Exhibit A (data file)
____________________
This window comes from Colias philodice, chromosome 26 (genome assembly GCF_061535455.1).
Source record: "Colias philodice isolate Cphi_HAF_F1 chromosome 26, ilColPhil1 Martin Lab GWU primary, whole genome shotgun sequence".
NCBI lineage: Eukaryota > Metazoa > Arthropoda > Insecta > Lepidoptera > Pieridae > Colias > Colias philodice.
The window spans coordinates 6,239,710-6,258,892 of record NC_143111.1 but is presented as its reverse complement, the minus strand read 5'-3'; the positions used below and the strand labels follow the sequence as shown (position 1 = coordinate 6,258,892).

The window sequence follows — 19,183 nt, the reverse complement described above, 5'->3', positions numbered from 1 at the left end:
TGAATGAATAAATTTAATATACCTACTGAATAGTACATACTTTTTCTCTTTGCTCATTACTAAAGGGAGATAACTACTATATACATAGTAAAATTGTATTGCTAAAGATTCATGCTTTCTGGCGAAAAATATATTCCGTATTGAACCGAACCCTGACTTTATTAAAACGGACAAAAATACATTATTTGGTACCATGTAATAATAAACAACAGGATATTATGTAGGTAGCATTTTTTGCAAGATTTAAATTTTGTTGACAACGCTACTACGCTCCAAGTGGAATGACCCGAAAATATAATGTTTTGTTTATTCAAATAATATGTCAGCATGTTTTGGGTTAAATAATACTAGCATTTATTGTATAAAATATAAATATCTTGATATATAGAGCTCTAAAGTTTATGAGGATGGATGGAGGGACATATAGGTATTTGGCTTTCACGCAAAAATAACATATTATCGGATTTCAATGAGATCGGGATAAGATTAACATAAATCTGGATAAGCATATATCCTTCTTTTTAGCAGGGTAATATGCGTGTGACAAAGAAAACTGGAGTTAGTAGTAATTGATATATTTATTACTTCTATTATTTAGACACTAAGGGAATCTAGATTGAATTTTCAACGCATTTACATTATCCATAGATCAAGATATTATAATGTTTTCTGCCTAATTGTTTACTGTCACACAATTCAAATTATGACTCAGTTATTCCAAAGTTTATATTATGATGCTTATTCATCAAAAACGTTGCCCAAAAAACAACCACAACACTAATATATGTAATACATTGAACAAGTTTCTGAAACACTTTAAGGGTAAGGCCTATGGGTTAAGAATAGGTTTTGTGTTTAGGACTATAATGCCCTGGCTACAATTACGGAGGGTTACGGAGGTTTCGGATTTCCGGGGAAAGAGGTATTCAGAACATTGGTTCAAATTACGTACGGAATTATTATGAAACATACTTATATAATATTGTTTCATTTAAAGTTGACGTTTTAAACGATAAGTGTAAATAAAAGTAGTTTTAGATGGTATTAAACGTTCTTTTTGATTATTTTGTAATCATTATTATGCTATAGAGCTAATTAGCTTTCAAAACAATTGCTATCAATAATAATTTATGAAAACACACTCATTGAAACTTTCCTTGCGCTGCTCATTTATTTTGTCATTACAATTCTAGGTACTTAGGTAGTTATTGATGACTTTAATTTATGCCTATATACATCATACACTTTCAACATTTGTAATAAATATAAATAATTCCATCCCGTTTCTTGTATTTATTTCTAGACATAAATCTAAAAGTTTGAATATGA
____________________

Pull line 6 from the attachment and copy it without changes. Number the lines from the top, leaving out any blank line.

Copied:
TGAATGAATAAATTTAATATACCTACTGAATAGTACATACTTTTTCTCTTTGCTCATTACTAAAGGGAGATAACTACTATATACATAGTAAAATTGTATTGCTAAAGATTCATGCTTTCTGGCGAAAAATATATTCCGTATTGAACCGAACCCTGACTTTATTAAAACGGACAAAAATACATTATTTGGTACCATGTAATAATAAACAACAGGATATTATGTAGGTAGCATTTTTTGCAAGATTTAAATTTTGTTGACAACGCTACTACGCTCCAAGTGGAATGACCCGAAAATATAATGTTTTGTTTATTCAAATAATATGTCAGCATGTTTTGGGTTAAATAATACTAGCATTTATTGTATAAAATATAAATATCTTGATATATAGAGCTCTAAAGTTTATGAGGATGGATGGAGGGACATATAGGTATTTGGCTTTCACGCAAAAATAACATATTATCGGATTTCAATGAGATCGGGATAAGATTAACATAAATCTGGATAAGCATATATCCTTCTTTTTAGCAGGGTAATATGCGTGTGACAAAGAAAACTGGAGTTAGTAGTAATTGATATATTTATTACTTCTATTATTTAGACACTAAGGGAATCTAGATTGAATTTTCAACGCATTTACATTATCCATAGATCAAGATATTATAATGTTTTCTGCCTAATTGTTTACTGTCACACAATTCAAATTATGACTCAGTTATTCCAAAGTTTATATTATGATGCTTATTCATCAAAAACGTTGCCCAAAAAACAACCACAACACTAATATATGTAATACATTGAACAAGTTTCTGAAACACTTTAAGGGTAAGGCCTATGGGTTAAGAATAGGTTTTGTGTTTAGGACTATAATGCCCTGGCTACAATTACGGAGGGTTACGGAGGTTTCGGATTTCCGGGGAAAGAGGTATTCAGAACATTGGTTCAAATTACGTACGGAATTATTATGAAACATACTTATATAATATTGTTTCATTTAAAGTTGACGTTTTAAACGATAAGTGTAAATAAAAGTAGTTTTAGATGGTATTAAACGTTCTTTTTGATTATTTTGTAATCATTATTATGCTATAGAGCTAATTAGCTTTCAAAACAATTGCTATCAATAATAATTTATGAAAACACACTCATTGAAACTTTCCTTGCGCTGCTCATTTATTTTGTCATTACAATTCTAGGTACTTAGGTAGTTATTGATGACTTTAATTTATGCCTATATACATCATACACTTTCAACATTTGTAATAAATATAAATAATTCCATCCCGTTTCTTGTATTTATTTCTAGACATAAATCTAAAAGTTTGAATATGA